For many historians — not allowing a little history to pass before rendering judgment — this makes him a "failed president." In a 2006 survey of 744 history professors, 82 percent rated President Bush either below average or a failure. Last April, in an informal poll of 109 historians by George Mason University, 98 percent considered him a failed president, and 61 percent judged him one of the worst in American history.

His "crime"? For most of these historians, Bush led the country into an "unnecessary war."

Return to the bad old days immediately following Sept. 11, 2001, when terror attacks killed 3,000 on American soil. Eighty to 90 percent of Americans expected another attack — on American soil — within six months to a year. Critics called Bush asleep at the wheel, that he failed to "connect the dots." Never mind that the 9/11 Commission said that former President Bill Clinton blew several opportunities to kill or capture Osama bin Laden.

Let us recall Saddam Hussein, the "Butcher of Baghdad."


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Under President Clinton, Congress voted for — and he signed — the Iraq Liberation Act, calling for "regime change." Saddam Hussein stood in defiance of several United Nations resolutions calling for him to fully account for his weapons of mass destruction. He certainly possessed WMD, having used them against his enemies and his own people. He continually fired at the American and British planes patrolling the southern and northern "no-fly zones" set up to prevent genocide against fellow Iraqis. In addition to stealing billions from the "oil-for-food" program (to what end?), he sent $25,000 apiece to families of homicide bombers who attacked Israelis. Following Saddam's 1990 invasion of Kuwait and the U.S.-led coalition's subsequent expulsion of him, we found Saddam much closer to developing a nuclear weapon than our intelligence community assumed. He later attempted to assassinate former President George H.W. Bush. Estimates vary, but Saddam killed, during his 25-year reign, between 300,000 and 1 million Iraqis.

In the October 2002 National Intelligence Estimate, all 16 U.S. intelligence departments concluded — with the highest possible level of certainty — that Saddam still possessed stockpiles of chemical and biological WMD. British intel reached the same conclusion. According to former CENTCOM commander Gen. Tommy Franks, officials in Egypt and Jordan told him that they believed the dictator still possessed WMD.

Bush retained the same CIA director, George Tenet, who served under Clinton. Tenet described the case for assuming the dictator possessed WMD a "slam-dunk." After the invasion of Iraq, Clinton publicly said he thought Saddam still had the weapons. A few months after the Iraq invasion, the former president visited Portuguese Prime Minister Jose Manuel Durao Barroso, who later said, "When Clinton was here recently, he told me he was absolutely convinced, given his years in the White House and the access to privileged information which he had, that Iraq possessed weapons of mass destruction until the end of the Saddam regime."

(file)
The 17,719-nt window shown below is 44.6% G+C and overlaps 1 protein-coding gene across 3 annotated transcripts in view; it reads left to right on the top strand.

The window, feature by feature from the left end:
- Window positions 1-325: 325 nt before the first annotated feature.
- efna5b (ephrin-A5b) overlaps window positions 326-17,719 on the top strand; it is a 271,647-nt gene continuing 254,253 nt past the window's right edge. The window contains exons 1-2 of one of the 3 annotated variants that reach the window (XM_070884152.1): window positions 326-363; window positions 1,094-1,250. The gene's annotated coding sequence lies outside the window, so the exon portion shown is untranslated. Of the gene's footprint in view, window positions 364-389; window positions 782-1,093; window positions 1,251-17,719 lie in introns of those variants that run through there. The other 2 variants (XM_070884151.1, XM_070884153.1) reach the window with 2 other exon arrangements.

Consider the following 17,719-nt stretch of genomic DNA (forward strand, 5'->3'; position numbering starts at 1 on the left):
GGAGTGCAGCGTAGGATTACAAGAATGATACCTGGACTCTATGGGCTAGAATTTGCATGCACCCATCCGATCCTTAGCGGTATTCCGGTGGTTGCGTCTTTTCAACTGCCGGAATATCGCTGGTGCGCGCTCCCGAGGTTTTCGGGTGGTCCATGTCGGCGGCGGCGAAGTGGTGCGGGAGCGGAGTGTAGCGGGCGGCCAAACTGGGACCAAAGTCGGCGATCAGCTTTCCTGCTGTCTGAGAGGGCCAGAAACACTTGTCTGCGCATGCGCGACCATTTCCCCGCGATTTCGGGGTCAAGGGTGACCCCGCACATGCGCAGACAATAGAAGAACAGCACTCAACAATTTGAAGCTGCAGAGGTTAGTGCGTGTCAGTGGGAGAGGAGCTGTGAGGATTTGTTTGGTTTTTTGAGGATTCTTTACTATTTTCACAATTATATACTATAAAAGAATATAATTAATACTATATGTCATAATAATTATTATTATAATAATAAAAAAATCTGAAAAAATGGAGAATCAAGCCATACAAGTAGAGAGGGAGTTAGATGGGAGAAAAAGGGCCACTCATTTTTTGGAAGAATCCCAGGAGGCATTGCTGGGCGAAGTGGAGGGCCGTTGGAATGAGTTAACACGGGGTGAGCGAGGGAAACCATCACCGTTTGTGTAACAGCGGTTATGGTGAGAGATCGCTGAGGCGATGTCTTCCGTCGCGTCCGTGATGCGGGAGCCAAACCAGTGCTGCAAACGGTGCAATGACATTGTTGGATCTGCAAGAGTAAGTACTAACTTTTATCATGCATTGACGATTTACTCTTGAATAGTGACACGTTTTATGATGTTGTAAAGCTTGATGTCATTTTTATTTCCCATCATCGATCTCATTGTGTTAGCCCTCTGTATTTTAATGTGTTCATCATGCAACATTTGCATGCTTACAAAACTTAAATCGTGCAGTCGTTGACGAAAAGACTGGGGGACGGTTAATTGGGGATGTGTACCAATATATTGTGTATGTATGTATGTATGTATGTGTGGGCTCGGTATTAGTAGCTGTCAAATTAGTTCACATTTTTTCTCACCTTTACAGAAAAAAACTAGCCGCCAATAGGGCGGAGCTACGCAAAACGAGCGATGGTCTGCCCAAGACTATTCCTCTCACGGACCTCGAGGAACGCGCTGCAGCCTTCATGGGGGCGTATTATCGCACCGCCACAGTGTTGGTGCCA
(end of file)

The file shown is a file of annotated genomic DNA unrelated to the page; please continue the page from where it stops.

True, "weapons hunter" David Kay, sent to Iraq to find the stockpiles, found no WMD. But Kay said that Saddam retained the capacity and the intent to restart his program.

Now let's play suppose.

Bush ignores the nearly unanimous intelligence community. He takes no action against Saddam. The dictator remains in power. The sanctions end. He restarts his WMD program. We experience another 9/11 or worse on American soil. Our intel traces the attack back to Saddam. Congress demands investigations for Bush's "failure to heed the clear consensus of the intelligence community and to take appropriate action." Democrats and many Republicans push for impeachment, based on negligence and malfeasance.

Angry members of Congress quote the February 1998 words of the secretary of State under Clinton, Madeleine Albright: "Iraq is a long way from (here), but what happens there matters a great deal here. For the risks that the leaders of a rogue state will use nuclear, chemical or biological weapons against us or our allies is the greatest security threat we face."

What if we had known before we got there that he possessed no stockpiles of WMD? Would we have invaded? A better question is as follows: Given what the President reasonably thought and the consequences of doing nothing, did he do the right thing?

Osama bin Laden called Iraq the "central front in the war" against the infidels. Gen. Franks said: "The global war on terrorism will be a long fight. But make no mistake about it. We are going to fight the terrorists. The question is: Do we fight them over there, or do we fight them here?"

Support for homicide bombing has fallen dramatically from 2002 to 2007 in seven of eight Muslim countries surveyed — as much as 74 to 34 percent in Lebanon, and 33 to 9 percent in Pakistan. And support for the extreme "Islamist" parties in Muslim countries, with some exceptions, has also declined. Iraq — alone among Muslim Middle Eastern countries — now has a fledgling democracy.

One more thing. We haven't been attacked on American soil since 9/11.

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JWR contributor Larry Elder is the author of, most recently, "Stupid Black Men: How to Play the Race Card--and Lose." (Proceeds from sales help fund JWR)